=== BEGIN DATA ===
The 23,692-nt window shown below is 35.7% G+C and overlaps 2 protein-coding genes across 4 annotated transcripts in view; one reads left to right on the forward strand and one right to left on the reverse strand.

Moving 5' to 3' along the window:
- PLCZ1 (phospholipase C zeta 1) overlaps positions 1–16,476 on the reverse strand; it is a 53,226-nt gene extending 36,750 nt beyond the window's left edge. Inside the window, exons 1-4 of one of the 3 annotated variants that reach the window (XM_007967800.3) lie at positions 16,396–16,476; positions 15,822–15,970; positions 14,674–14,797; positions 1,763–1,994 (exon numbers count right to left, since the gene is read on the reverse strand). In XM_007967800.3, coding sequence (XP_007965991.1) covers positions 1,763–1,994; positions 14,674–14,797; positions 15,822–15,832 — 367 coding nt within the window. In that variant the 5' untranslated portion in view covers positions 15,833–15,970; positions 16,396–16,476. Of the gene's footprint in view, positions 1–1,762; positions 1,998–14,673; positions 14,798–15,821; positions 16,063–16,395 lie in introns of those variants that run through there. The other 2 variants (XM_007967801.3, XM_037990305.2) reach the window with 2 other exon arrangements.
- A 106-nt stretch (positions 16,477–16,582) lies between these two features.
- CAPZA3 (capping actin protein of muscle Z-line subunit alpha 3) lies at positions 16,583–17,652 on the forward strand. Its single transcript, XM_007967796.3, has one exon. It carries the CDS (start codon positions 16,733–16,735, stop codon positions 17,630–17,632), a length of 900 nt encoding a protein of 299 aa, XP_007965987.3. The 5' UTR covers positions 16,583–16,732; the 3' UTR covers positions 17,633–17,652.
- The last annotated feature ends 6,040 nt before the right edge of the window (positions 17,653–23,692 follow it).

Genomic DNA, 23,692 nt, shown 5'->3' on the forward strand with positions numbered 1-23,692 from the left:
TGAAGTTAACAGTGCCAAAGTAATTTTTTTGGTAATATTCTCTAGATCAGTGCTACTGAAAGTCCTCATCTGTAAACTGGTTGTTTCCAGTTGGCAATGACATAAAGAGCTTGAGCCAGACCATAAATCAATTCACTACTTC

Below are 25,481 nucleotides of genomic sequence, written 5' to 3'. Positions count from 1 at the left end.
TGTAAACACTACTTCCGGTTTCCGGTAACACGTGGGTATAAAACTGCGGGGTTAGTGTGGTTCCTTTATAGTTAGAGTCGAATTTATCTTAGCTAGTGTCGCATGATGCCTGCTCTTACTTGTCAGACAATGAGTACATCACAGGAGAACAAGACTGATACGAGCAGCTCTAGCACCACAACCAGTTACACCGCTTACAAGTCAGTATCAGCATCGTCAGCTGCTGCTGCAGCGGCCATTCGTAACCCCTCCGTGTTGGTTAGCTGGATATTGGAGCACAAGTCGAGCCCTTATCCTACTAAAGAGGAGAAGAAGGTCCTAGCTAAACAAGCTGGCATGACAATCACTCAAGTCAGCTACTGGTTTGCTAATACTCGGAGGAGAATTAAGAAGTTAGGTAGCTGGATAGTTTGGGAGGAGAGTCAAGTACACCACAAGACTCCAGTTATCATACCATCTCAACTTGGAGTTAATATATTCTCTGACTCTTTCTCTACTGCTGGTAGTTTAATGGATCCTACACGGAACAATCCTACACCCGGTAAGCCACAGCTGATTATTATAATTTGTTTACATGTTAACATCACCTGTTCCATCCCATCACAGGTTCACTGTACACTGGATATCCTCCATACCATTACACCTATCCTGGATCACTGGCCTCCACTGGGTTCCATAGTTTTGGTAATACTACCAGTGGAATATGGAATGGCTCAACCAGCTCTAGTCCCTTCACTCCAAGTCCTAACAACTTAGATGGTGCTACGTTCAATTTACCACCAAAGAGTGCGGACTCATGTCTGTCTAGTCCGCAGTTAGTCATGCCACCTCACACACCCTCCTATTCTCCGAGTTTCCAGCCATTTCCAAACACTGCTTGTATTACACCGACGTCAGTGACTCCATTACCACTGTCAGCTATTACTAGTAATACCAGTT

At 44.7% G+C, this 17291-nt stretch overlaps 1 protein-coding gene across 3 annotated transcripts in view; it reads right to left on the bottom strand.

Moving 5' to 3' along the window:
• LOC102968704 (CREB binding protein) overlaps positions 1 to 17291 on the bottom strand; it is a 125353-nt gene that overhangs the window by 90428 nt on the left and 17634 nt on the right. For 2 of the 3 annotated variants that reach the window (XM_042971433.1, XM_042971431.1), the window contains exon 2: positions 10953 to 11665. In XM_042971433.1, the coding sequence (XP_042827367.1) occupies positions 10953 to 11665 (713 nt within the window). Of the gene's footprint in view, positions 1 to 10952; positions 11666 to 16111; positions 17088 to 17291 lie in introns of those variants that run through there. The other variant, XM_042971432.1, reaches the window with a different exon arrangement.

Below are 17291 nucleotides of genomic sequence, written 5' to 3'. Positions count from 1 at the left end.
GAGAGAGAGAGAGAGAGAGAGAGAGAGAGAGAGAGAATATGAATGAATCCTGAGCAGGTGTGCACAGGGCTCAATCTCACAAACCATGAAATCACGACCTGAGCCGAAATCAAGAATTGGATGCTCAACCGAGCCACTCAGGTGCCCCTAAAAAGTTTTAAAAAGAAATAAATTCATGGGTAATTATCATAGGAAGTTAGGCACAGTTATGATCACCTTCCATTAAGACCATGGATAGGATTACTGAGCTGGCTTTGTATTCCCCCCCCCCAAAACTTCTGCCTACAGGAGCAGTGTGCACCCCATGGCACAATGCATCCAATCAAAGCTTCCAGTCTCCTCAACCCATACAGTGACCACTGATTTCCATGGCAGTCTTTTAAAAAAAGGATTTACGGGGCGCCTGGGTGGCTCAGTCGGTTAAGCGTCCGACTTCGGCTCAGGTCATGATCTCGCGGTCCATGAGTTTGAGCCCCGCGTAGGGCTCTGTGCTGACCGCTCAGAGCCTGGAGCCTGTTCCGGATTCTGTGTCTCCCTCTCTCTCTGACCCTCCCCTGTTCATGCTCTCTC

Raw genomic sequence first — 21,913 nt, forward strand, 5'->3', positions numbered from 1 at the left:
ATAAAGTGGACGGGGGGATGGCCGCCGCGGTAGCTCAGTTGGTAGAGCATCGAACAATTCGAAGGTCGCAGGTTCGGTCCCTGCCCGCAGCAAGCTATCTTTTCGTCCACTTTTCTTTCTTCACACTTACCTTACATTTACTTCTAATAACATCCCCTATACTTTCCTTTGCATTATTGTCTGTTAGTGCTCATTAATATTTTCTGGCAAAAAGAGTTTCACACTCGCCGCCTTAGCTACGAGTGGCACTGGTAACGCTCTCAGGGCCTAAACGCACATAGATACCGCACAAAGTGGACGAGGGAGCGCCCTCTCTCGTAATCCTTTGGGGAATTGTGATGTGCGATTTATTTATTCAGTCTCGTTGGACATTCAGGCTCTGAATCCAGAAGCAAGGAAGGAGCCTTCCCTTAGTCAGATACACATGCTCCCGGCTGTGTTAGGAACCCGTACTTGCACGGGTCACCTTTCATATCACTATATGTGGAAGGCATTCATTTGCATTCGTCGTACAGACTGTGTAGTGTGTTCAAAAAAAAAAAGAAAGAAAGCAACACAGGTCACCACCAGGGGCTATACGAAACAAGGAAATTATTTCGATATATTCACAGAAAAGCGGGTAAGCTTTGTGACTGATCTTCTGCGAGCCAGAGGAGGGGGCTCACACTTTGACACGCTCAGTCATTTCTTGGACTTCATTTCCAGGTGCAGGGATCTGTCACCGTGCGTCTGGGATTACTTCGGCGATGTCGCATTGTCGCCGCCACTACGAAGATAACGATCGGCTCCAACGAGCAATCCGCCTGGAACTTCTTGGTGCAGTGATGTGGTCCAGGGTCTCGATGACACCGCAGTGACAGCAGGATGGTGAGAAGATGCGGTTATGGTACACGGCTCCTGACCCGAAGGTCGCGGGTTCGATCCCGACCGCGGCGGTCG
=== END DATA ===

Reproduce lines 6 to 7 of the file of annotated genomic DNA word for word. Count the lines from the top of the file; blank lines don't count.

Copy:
- The last annotated feature ends 6,040 nt before the right edge of the window (positions 17,653–23,692 follow it).

Genomic DNA, 23,692 nt, shown 5'->3' on the forward strand with positions numbered 1-23,692 from the left: